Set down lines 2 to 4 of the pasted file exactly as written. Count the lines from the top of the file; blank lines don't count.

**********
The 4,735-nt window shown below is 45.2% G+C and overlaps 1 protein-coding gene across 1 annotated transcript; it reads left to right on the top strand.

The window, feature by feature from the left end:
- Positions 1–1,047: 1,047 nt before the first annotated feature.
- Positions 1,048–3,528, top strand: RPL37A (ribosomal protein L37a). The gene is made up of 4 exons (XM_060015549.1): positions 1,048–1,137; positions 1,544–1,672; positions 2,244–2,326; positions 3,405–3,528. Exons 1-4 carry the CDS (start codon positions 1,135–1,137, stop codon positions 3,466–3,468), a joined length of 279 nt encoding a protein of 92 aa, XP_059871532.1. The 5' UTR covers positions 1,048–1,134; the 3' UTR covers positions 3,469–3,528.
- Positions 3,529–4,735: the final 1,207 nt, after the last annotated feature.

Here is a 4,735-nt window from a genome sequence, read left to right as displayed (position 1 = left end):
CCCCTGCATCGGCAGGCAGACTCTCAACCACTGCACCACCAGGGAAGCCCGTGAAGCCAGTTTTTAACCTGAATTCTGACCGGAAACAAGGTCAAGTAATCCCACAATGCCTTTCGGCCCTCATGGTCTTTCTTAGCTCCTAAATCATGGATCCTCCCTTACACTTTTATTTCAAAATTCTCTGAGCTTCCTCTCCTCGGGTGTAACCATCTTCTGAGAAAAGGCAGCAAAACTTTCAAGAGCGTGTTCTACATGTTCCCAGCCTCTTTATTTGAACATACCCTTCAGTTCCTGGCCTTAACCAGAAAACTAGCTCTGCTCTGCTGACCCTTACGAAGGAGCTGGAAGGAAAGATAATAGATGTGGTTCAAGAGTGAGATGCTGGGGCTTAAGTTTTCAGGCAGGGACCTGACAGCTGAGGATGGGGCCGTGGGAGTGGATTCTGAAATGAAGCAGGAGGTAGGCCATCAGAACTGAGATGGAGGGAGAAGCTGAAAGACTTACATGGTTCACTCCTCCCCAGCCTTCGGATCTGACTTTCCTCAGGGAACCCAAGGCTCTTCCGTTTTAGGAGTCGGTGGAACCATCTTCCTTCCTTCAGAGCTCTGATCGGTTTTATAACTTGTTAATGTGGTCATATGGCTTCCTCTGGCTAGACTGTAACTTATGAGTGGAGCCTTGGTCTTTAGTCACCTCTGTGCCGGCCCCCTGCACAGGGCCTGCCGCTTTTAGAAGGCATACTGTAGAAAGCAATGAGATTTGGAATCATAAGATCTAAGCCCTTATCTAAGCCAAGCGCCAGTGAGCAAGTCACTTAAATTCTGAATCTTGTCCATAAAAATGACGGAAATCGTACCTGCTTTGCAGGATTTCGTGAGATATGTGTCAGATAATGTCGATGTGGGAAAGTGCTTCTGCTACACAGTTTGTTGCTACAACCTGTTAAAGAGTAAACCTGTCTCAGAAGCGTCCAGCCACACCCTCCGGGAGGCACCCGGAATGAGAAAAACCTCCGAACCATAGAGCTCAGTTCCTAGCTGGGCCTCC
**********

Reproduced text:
The window, feature by feature from the left end:
- Positions 1–1,047: 1,047 nt before the first annotated feature.
- Positions 1,048–3,528, top strand: RPL37A (ribosomal protein L37a). The gene is made up of 4 exons (XM_060015549.1): positions 1,048–1,137; positions 1,544–1,672; positions 2,244–2,326; positions 3,405–3,528. Exons 1-4 carry the CDS (start codon positions 1,135–1,137, stop codon positions 3,466–3,468), a joined length of 279 nt encoding a protein of 92 aa, XP_059871532.1. The 5' UTR covers positions 1,048–1,134; the 3' UTR covers positions 3,469–3,528.